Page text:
Infrastructure drives economic and transportation development and facilitates communication and trade across distances. The recent importance of globalization, exemplified by projects such as the Chinese Road and Belt Initiative and digital infrastructures, is linked to future development. However, challenges such as migration and environmental change offer new perspectives. The interdisciplinary workshop on May 16 and 17 will focus on issues related to infrastructure.



In March 2024, Mfundo Mlilo has been to four Countries—Zambia, Zimbabwe, Botswana, and Namibia—collecting immigration data to track tourist movements in the KAZA region as part of our research on tourism knowledge transfers. This builds on previous research on tourism, among others at the Namibia Tourism Expo, as shown in this picture.


On April 23, 2024 at 6 pm, a lecture evening will take place at International House, Kringsweg 6: "Insights into Myanmar's Conflict-Induced Displacement and Livelihoods Situations of Post-Coup Displaced Communities in Mae Sot, Thailand". Su Myat Thwe and Simon Becker will present the results of their empirical research in Mae Sot on the Thai-Myanmar border, Prof. Dr. Javier Revilla Diez will moderate the discussion. The event will be held in English. More information can be found here; and you can register here.


From March 1 to March 3, Prof. Javier Revilla Diez and Emma Galbraith took part in a workshop in Zhuhai, China. The aim of the workshop was to bring together economic geographers from the two research areas Global Production Networks (GPN) and Global Financial Networks (GFN) and to exchange views on their current research projects. Following introductory remarks by Javier Revilla Diez, Emma Galbraith presented her research ideas on analyzing the role of financial service providers from Singapore and their regional economic impact in Southeast Asia.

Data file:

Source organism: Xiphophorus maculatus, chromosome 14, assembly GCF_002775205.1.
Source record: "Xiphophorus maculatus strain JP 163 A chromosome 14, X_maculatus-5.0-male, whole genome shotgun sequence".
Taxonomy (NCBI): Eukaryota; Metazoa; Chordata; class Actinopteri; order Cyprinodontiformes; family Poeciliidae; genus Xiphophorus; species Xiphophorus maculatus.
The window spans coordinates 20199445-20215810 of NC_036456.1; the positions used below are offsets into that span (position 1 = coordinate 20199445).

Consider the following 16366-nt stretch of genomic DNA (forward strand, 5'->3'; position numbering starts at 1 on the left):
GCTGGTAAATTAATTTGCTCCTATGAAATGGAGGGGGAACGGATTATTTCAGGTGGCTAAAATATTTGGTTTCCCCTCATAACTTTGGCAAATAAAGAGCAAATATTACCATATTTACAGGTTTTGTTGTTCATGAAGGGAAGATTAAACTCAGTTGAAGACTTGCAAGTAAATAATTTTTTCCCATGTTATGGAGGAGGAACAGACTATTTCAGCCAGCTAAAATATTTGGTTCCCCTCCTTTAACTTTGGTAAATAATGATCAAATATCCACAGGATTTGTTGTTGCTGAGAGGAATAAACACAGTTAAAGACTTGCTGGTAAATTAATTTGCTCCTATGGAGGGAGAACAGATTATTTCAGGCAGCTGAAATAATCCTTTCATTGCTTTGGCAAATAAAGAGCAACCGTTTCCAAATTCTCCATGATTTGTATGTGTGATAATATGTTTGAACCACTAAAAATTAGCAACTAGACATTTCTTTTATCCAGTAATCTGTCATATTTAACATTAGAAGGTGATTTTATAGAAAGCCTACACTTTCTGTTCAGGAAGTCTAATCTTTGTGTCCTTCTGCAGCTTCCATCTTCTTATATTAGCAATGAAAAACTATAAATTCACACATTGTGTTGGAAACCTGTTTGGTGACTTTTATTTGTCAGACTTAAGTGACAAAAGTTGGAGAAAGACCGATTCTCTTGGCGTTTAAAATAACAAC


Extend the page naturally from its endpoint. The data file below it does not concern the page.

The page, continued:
Namibia is currently receiving much media attention as a destination for large-scale green hydrogen investments, raising hopes for green industrialization. At the same time, the discovery of large offshore oil fields has put Namibia on the map of the global oil and gas industry, with the coastal town of Lüderitz at the center of both industries. How can these two industries coexist? And what does this dual energy boom mean for Namibia's regional development pathways and institutions? Linus Kalvelage recently returned from a research trip to find out.